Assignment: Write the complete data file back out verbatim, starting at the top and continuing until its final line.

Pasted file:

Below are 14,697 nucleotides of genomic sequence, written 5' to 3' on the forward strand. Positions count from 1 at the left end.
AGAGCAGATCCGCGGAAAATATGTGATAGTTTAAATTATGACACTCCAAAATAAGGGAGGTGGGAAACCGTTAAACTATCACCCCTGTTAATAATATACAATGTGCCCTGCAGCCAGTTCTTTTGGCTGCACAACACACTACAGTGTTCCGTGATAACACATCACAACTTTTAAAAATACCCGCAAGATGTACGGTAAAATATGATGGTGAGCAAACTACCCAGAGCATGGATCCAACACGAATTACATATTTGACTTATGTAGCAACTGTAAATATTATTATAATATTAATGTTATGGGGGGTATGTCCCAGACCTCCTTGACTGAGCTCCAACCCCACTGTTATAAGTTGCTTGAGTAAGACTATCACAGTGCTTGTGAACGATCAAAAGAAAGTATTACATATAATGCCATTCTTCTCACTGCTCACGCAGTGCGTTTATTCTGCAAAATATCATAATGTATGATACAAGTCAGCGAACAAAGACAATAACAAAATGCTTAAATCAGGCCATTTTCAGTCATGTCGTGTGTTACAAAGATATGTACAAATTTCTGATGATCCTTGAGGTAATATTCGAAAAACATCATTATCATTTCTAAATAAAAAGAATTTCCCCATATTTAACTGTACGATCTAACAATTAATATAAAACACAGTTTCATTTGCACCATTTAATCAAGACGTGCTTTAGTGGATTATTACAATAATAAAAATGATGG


Below are 14,697 nucleotides of genomic sequence, written 5' to 3' on the forward strand. Positions count from 1 at the left end.
AGAGCAGATCCGCGGAAAATATGTGATAGTTTAAATTATGACACTCCAAAATAAGGGAGGTGGGAAACCGTTAAACTATCACCCCTGTTAATAATATACAATGTGCCCTGCAGCCAGTTCTTTTGGCTGCACAACACACTACAGTGTTCCGTGATAACACATCACAACTTTTAAAAATACCCGCAAGATGTACGGTAAAATATGATGGTGAGCAAACTACCCAGAGCATGGATCCAACACGAATTACATATTTGACTTATGTAGCAACTGTAAATATTATTATAATATTAATGTTATGGGGGGTATGTCCCAGACCTCCTTGACTGAGCTCCAACCCCACTGTTATAAGTTGCTTGAGTAAGACTATCACAGTGCTTGTGAACGATCAAAAGAAAGTATTACATATAATGCCATTCTTCTCACTGCTCACGCAGTGCGTTTATTCTGCAAAATATCATAATGTATGATACAAGTCAGCGAACAAAGACAATAACAAAATGCTTAAATCAGGCCATTTTCAGTCATGTCGTGTGTTACAAAGATATGTACAAATTTCTGATGATCCTTGAGGTAATATTCGAAAAACATCATTATCATTTCTAAATAAAAAGAATTTCCCCATATTTAACTGTACGATCTAACAATTAATATAAAACACAGTTTCATTTGCACCATTTAATCAAGACGTGCTTTAGTGGATTATTACAATAATAAAAATGATGG